If we convert everything from links to feet, we miss the opportunities to identify those honest errors; 27 links instead of 72 links.......it does not work with 17.82' vs. 47.52'. The lesson is to learn to think in the units it was recorded and measured in, and look for these honest errors before giving up on confusing evidence that does not seem to "fit".


March, 2013 - From where do we measure a bearing tree?


Bearing trees were one of the more popular accessories to be tied in the PLSS. There are some misconceptions about how to use them. Other articles in this series have addressed using them in different existent configurations, but from what point do we actually measure the tree?


In forestry, the diameter of a tree is measured at breast height, which is defined as 4.5 feet above the ground. This was done to avoid distortions of the root system in computing the volume of wood in a tree. And while surveyors also measure the diameter there (dbh= diameter breast height), the distance to the tree is not measured to this point. If the tree were to lean significantly over time, the location at dbh or elsewhere on the tree would also change, thus not perpetuating the corner position precisely. For this reason the standard is to measure to the center of the tree at the top of the root crown. This changes little over time, and the center is a repeatable location that low on the tree.


The fact that an "X" was carved at dbh does not change this. Unless specific information is provided that the trees were measured at a different location, the top of the root crown is the only repeatable and precise possibility. It should be noted that in Mineral Claims, the trees were usually measured to the face of the blaze near the top of the root crown, not to the center.


Feb. 2013 - How to determine a corner position when only one accessory remains:


When we find an accessory, it is considered an existent corner, meaning the accessory (bearing tree, bearing object, other fixed object tied in the record) is part of the corner evidence. When only one such piece of evidence remains, the true corner point is determined at record bearing and distance from the accessory. Generally, distance is horizontal from the "X" on the object or the center of the tree at the top of the root crown.


The real issue is that of bearing. Your basis of bearings can make a huge difference in where you place the corner point. A BT 150 feet away could be placed as much as 5 feet off due to a basis of bearings error of 2°. So what exactly is your proper basis of bearings? The PLSS is based on astronomic bearings at every point. Unless you have a very good set of data to index the bearing, it is based on a true astronomic bearing. Rarely do we have good indexing data, so you should seriously consider the astronomic location as the correct and most defensible solution.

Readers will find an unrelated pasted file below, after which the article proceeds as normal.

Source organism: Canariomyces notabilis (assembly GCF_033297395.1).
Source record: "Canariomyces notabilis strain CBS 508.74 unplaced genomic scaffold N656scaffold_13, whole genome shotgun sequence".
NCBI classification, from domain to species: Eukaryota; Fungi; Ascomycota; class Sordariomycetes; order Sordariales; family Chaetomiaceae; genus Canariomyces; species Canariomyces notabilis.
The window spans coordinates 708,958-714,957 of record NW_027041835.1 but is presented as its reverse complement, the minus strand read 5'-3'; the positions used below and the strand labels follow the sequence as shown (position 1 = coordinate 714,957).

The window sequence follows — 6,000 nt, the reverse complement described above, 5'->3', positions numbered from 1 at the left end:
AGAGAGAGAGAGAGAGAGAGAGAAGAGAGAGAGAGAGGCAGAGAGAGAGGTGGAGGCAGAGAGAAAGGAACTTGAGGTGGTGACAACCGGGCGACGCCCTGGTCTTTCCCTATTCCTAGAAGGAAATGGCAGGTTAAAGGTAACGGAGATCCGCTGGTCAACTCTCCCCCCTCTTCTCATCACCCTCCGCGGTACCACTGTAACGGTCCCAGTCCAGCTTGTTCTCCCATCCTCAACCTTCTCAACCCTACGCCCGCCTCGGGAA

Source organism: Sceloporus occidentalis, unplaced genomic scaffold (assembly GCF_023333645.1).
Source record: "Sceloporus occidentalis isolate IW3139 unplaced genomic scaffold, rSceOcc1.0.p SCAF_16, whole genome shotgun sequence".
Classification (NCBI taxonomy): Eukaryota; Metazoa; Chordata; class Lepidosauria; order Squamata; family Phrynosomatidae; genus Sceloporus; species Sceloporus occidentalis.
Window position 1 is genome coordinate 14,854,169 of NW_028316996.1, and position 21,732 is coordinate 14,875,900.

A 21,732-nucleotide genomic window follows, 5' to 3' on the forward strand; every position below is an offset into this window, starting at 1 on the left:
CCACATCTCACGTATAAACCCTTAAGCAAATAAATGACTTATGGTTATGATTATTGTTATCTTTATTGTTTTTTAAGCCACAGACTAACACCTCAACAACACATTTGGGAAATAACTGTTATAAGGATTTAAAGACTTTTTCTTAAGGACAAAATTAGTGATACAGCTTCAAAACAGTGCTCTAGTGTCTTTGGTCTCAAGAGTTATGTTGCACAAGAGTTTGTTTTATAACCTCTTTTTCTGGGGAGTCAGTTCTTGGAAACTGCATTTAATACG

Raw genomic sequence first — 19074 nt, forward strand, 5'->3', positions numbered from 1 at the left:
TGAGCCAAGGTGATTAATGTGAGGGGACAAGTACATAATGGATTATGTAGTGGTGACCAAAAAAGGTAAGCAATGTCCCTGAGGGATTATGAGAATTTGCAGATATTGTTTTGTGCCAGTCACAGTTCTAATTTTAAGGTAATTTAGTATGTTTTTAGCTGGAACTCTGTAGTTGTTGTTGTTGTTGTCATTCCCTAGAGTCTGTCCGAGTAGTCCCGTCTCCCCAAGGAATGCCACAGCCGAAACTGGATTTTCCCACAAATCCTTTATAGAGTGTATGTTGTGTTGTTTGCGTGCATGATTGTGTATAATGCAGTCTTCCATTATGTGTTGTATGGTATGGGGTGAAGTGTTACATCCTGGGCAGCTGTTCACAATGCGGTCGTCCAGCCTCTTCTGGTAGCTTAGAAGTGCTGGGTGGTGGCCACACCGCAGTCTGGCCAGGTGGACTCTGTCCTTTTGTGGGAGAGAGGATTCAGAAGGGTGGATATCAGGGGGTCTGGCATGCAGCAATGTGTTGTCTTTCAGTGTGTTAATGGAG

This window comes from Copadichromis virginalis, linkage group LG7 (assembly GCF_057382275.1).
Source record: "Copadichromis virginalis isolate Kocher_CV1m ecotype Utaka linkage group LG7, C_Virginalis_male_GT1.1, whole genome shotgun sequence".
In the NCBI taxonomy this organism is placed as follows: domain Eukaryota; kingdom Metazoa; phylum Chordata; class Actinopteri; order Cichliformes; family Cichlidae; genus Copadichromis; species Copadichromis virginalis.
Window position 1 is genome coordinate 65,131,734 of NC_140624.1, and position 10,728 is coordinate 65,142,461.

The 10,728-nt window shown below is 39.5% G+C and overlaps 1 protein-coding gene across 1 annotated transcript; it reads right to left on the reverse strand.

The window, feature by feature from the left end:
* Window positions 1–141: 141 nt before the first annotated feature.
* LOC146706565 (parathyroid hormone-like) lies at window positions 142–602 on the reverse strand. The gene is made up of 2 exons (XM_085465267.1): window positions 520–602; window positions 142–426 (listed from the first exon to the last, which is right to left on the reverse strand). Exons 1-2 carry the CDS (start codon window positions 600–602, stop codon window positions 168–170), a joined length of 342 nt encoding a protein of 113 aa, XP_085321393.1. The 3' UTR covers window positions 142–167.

Example: The GLO record says a 12" pine bears S23W 120 links dist. You find and validate a now 32" pine as the BT. From the center of the tree at the top of the root crown, measure 79.2 feet at an astronomic bearing of N23E.


Next month: Why we measure BT's from the top of the root crown.

Jan. 2013 - How to use two accessories when the monument is missing or disturbed:


In spite of the name "bearing tree" (or witness tree), the ties to these accessories are primarily based on distances. Hence the term "witness" is better suited, as it witnesses to the existence and position of a corner, even if the monument is not useable. The GLO was required to establish an accessory (trees, bearing objects, other RM type ties) in each section. Thus, a quarter section corner would have two, a section corner would have four.


When 2 accessories exist, the process is to use the distances in the record to establish a distance-distance intersection. Since there will be two solutions, the bearings identify which of the two solutions is the one intended by the evidence.